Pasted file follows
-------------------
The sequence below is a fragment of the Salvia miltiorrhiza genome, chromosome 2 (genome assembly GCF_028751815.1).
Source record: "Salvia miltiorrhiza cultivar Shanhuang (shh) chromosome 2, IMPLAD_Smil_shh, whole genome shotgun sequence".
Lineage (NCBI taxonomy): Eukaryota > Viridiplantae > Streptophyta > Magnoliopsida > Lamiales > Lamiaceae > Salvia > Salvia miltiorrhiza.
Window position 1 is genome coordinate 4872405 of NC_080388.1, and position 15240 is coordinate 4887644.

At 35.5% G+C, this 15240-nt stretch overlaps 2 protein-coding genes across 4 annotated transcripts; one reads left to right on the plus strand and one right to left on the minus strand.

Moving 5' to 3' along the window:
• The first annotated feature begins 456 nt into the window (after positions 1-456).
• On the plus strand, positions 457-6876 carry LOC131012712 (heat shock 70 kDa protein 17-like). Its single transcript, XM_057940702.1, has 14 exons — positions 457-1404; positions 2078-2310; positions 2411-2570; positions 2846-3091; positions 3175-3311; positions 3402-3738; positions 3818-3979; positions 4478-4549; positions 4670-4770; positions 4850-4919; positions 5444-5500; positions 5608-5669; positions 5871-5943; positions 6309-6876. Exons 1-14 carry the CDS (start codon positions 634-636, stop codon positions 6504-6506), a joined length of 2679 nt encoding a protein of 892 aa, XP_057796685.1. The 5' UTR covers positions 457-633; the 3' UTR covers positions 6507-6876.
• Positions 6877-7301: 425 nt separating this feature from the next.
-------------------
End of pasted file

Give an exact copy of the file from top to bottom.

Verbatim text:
The sequence below is a fragment of the Salvia miltiorrhiza genome, chromosome 2 (genome assembly GCF_028751815.1).
Source record: "Salvia miltiorrhiza cultivar Shanhuang (shh) chromosome 2, IMPLAD_Smil_shh, whole genome shotgun sequence".
Lineage (NCBI taxonomy): Eukaryota > Viridiplantae > Streptophyta > Magnoliopsida > Lamiales > Lamiaceae > Salvia > Salvia miltiorrhiza.
Window position 1 is genome coordinate 4872405 of NC_080388.1, and position 15240 is coordinate 4887644.

At 35.5% G+C, this 15240-nt stretch overlaps 2 protein-coding genes across 4 annotated transcripts; one reads left to right on the plus strand and one right to left on the minus strand.

Moving 5' to 3' along the window:
• The first annotated feature begins 456 nt into the window (after positions 1-456).
• On the plus strand, positions 457-6876 carry LOC131012712 (heat shock 70 kDa protein 17-like). Its single transcript, XM_057940702.1, has 14 exons — positions 457-1404; positions 2078-2310; positions 2411-2570; positions 2846-3091; positions 3175-3311; positions 3402-3738; positions 3818-3979; positions 4478-4549; positions 4670-4770; positions 4850-4919; positions 5444-5500; positions 5608-5669; positions 5871-5943; positions 6309-6876. Exons 1-14 carry the CDS (start codon positions 634-636, stop codon positions 6504-6506), a joined length of 2679 nt encoding a protein of 892 aa, XP_057796685.1. The 5' UTR covers positions 457-633; the 3' UTR covers positions 6507-6876.
• Positions 6877-7301: 425 nt separating this feature from the next.